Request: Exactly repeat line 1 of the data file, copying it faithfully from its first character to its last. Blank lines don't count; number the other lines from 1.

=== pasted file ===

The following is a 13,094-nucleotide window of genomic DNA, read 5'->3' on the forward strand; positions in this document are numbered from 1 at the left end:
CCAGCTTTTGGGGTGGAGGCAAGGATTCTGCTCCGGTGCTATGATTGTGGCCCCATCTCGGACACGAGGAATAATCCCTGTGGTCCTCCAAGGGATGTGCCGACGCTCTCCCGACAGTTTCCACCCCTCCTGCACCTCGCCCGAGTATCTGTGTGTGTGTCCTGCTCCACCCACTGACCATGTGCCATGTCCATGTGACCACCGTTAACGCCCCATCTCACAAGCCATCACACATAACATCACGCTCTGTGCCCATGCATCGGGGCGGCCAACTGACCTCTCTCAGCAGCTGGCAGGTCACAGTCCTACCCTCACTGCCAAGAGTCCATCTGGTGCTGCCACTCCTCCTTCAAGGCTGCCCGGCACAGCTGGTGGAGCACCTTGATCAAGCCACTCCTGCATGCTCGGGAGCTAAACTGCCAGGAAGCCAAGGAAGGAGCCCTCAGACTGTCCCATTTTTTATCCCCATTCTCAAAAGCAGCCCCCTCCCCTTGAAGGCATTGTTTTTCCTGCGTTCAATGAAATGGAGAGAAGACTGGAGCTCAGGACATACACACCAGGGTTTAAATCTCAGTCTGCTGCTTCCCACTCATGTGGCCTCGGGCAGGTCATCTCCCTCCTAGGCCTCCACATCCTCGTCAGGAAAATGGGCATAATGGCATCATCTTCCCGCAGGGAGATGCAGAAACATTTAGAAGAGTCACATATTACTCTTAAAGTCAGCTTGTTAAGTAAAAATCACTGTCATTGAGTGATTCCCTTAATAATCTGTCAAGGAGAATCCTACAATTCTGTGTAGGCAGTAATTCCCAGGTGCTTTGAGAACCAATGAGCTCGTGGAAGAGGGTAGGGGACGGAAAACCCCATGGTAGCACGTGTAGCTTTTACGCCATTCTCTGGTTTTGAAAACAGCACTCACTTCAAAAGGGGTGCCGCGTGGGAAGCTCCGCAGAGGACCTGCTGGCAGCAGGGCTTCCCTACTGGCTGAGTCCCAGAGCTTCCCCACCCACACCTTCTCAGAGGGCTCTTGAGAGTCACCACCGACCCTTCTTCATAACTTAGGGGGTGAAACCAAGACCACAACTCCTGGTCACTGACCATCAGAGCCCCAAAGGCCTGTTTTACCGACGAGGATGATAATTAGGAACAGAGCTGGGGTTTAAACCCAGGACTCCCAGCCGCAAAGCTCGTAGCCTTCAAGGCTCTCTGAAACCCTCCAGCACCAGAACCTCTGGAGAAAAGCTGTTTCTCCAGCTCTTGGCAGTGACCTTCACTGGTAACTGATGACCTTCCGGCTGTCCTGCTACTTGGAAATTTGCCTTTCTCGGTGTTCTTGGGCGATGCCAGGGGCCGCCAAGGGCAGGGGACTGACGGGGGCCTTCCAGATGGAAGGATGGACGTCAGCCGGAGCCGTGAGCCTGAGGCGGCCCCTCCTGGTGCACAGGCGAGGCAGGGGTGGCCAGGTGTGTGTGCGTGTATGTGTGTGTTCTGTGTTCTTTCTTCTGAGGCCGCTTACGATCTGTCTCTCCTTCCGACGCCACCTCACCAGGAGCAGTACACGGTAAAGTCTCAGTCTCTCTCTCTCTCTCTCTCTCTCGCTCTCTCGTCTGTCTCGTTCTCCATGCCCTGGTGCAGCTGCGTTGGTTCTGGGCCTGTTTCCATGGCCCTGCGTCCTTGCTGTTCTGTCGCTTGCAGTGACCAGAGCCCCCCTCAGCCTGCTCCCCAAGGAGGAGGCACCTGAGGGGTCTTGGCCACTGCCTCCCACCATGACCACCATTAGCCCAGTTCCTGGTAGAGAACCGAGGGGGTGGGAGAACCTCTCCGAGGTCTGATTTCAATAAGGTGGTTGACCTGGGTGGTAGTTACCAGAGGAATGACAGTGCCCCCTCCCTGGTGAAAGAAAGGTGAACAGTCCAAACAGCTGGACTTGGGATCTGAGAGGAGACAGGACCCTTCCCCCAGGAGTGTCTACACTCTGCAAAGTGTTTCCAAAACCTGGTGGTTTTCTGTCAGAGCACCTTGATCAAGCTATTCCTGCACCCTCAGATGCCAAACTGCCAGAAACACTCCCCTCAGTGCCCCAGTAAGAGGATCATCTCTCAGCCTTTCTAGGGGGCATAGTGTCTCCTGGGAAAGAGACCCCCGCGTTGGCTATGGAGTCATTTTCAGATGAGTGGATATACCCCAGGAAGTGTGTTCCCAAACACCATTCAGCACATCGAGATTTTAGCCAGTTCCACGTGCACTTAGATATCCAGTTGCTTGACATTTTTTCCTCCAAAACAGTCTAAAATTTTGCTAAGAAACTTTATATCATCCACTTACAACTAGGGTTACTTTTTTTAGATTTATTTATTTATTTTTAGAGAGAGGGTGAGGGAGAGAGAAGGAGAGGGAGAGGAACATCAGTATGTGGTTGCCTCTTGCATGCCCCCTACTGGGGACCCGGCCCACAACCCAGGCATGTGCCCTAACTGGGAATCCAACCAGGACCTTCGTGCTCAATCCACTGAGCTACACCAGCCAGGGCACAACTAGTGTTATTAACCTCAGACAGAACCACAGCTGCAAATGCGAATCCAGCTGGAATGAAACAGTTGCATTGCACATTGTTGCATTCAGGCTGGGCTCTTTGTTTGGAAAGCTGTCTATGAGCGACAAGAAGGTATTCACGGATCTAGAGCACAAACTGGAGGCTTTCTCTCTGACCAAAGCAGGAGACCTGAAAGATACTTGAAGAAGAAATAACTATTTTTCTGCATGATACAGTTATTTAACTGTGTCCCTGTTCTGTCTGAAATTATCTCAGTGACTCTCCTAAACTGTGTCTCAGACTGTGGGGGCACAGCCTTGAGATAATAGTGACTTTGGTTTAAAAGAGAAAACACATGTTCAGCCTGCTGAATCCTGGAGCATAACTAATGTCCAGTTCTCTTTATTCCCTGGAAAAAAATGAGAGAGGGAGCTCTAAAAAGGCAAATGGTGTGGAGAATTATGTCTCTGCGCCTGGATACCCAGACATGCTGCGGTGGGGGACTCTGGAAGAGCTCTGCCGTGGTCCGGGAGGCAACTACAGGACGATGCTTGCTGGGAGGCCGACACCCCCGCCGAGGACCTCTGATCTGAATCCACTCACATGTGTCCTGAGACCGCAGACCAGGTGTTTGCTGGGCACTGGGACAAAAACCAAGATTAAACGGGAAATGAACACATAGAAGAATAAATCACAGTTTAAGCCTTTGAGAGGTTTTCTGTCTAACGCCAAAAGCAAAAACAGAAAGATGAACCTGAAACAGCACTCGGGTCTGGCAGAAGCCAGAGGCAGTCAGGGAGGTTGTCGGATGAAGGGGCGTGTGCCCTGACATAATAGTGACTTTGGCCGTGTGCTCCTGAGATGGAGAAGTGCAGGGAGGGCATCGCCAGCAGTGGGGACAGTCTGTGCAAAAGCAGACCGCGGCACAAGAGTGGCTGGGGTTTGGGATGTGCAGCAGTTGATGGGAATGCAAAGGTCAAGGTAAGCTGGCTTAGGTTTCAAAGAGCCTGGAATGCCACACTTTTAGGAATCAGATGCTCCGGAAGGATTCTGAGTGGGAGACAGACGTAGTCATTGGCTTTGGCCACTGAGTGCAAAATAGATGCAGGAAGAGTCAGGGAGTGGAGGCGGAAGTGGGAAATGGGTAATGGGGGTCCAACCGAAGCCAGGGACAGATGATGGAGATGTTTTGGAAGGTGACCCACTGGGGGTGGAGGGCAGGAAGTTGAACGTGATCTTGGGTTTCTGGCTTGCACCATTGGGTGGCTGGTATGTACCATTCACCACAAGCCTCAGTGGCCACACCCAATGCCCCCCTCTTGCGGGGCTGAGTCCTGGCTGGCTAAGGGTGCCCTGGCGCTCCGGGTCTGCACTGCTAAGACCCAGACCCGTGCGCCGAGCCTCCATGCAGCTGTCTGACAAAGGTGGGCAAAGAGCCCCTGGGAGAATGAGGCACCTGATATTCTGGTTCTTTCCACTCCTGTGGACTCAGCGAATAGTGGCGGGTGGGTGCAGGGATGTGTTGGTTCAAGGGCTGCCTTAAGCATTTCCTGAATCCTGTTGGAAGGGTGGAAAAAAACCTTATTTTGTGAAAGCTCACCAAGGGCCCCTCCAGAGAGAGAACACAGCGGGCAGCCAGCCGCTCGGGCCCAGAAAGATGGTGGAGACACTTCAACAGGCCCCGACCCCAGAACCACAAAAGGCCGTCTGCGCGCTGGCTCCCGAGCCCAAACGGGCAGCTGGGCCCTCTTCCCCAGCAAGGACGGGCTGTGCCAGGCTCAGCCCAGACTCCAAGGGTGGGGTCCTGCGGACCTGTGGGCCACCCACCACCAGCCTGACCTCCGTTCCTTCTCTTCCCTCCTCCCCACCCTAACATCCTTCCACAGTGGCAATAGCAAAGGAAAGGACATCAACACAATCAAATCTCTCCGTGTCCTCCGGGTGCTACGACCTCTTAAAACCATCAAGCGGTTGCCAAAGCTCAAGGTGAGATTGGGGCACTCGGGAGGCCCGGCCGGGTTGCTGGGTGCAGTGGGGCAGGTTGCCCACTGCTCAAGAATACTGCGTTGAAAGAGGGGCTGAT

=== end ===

The following is a 13,094-nucleotide window of genomic DNA, read 5'->3' on the forward strand; positions in this document are numbered from 1 at the left end: